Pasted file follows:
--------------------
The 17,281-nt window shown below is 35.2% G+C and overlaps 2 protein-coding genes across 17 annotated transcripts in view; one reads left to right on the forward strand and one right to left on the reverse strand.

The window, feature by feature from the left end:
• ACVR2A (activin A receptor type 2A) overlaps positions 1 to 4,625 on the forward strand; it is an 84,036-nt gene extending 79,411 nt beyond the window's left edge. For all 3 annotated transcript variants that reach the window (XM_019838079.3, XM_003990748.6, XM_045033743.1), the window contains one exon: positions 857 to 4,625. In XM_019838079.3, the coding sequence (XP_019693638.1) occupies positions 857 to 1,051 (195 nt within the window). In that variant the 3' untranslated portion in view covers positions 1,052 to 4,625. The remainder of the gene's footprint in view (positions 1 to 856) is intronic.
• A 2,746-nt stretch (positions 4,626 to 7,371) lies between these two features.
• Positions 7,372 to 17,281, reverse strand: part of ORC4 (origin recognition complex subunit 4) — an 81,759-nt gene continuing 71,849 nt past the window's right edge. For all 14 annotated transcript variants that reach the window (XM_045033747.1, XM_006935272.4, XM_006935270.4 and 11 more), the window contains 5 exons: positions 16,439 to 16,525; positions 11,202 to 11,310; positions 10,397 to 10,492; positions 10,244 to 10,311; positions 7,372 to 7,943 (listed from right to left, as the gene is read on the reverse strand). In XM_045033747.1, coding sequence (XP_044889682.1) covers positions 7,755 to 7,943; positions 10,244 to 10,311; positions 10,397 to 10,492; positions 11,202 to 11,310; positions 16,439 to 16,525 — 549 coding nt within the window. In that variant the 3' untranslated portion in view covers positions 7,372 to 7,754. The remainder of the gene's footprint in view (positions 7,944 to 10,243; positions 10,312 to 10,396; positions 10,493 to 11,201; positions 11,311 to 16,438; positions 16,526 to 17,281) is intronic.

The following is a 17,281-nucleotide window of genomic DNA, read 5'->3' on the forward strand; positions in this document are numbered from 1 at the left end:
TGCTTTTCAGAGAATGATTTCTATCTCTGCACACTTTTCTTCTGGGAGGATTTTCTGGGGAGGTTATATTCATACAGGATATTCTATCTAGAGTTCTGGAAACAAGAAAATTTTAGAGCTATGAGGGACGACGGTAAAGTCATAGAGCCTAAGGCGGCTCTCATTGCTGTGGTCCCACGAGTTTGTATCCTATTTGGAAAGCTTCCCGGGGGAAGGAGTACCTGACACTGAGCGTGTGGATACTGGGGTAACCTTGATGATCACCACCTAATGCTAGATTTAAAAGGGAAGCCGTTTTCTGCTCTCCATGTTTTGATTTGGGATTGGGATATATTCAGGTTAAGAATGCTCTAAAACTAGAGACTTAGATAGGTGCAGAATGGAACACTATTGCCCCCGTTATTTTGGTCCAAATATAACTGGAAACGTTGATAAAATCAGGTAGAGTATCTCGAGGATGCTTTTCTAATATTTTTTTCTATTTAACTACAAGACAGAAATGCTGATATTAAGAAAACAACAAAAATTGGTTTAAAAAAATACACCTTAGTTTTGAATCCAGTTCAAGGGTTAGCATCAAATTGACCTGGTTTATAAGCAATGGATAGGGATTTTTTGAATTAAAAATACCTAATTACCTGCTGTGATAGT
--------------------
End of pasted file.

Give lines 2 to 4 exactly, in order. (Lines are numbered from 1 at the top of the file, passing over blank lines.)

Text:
The window, feature by feature from the left end:
• ACVR2A (activin A receptor type 2A) overlaps positions 1 to 4,625 on the forward strand; it is an 84,036-nt gene extending 79,411 nt beyond the window's left edge. For all 3 annotated transcript variants that reach the window (XM_019838079.3, XM_003990748.6, XM_045033743.1), the window contains one exon: positions 857 to 4,625. In XM_019838079.3, the coding sequence (XP_019693638.1) occupies positions 857 to 1,051 (195 nt within the window). In that variant the 3' untranslated portion in view covers positions 1,052 to 4,625. The remainder of the gene's footprint in view (positions 1 to 856) is intronic.
• A 2,746-nt stretch (positions 4,626 to 7,371) lies between these two features.